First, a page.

M.J. Luque1, D. de Fez2, M.C. García-Domene1, A. Díez-Ajenjo1, J. Malo1

1Universitat de València (SPAIN)
2Universidad de Alicante (SPAIN)
The adscription of the Optometry degree to the Faculty of Physics in the University of Valencia has given it a “basic sciences” bias, that many students perceive as disconnected from their future professional practice. Basic vision science and visual perception subjects, with their use of mathematical models and computing tools in the laboratory are viewed with particular hostility. We have found that encouraging the students to design clinical vision tests is a good way to show the relevance and applicability of these basic vision science disciplines to their future work as optometrists.

This is what we do in the lab sessions of the subject "Psychophysical Methods for Dectection and Follow up of Visual Pathologies" (PMD). The students must go through all the steps necessary to design and validate a contrast sensitivity test (CST), which is common in optometric practice. The students realize that designing such a test implies a series of decisions based in the knowledge of how the visual system works. They must analyze the problem, apply knowledge and skills acquired in different subjects, do bibliographical searches, work in group and critically analyze their results. The experience has been functioning for two academic years, with satisfactory results.

The lab groups usually involve 18 students or less. The task is carried out during 3 lab sessions, of 4 hours each. At the beginning of the first session, the teacher explains the task.

The work is organized in three basic stages:
a) The design stage. The students must make reasoned decisions on stimulus characteristics (spatial profile, color, contrast) and the psychophysical method to be used, and implement the test.
b) Testing stage. A reduced normative database must be obtained, and the repeatability and agreement with a reference technique, as well as the diagnostic capabilities of the test analyzed.
c) Analysis stage: The students must assess how well does the test work and decide if any of the decisions taken during the design stage should be revised.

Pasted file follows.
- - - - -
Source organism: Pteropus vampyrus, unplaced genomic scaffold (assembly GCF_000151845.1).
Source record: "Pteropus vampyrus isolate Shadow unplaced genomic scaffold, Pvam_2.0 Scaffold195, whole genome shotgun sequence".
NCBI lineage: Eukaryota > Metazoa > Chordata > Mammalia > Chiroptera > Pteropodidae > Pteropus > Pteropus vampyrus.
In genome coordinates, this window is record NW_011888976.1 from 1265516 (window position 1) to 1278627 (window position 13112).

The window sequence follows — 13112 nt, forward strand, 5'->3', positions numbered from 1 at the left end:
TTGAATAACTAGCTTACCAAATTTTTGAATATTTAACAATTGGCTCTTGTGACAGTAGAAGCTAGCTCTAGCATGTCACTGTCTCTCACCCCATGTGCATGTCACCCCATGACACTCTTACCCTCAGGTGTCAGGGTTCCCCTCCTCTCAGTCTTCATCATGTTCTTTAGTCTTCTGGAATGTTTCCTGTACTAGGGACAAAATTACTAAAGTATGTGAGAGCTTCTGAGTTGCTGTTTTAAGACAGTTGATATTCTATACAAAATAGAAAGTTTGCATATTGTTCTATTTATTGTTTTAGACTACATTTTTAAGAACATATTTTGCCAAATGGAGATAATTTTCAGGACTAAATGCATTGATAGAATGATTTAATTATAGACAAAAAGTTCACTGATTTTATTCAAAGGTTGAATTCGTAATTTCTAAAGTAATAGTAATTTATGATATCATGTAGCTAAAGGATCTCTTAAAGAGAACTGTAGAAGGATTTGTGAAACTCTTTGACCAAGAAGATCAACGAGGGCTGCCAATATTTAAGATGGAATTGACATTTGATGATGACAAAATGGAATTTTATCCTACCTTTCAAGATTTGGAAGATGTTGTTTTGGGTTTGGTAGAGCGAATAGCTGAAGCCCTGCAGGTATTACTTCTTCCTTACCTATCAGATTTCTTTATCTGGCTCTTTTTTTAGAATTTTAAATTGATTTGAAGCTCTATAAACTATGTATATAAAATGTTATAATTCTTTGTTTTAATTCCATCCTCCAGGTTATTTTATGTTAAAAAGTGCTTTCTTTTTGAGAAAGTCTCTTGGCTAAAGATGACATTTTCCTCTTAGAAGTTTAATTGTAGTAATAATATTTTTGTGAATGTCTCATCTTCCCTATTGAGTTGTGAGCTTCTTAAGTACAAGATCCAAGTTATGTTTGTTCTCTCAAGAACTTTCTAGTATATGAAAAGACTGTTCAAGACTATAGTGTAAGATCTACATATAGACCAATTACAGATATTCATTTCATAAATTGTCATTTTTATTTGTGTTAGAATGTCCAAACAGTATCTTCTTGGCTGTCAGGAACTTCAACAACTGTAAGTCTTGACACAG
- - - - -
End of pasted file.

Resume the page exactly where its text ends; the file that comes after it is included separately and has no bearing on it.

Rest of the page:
The students organize themselves, assign the different tasks to different groups and discuss the different steps to be taken. Without collaborative work, it is impossible to generate the large number of stimuli nor to obtain the normative database. The technical difficulties (how to generate physically the stimuli, for instance) are minimized by the use of specific stimulus generating software (1,2). The teacher acts as a technical consultor, helping with the implementation of the psychophysical procedure if programming skills are required and asking the necessary questions to ensure the group does not miss fundamental issues.

The result is not just the immediate outcome of the exercise, that is, whether a functional CST has or has not been designed. In PMD, students are graded by their design, implementation and testing of a clinical test. This work, carried out in groups of four persons, requires the skills and knowledge practiced in the lab exercise. We have been also happy to ascertain that this experience has encouraged at least some students to begin research work.

[1] MJ Luque, D de Fez, MC García-Domene y V Moncho. Tools for generating customized visual stimuli in visual perception labs using computer controlled monitors. Proc. ICERI 2013 Conf. 2013, 6200-6207.
[2] J Malo and MJ Luque. "COLORLAB: a color processing toolbox for Matlab",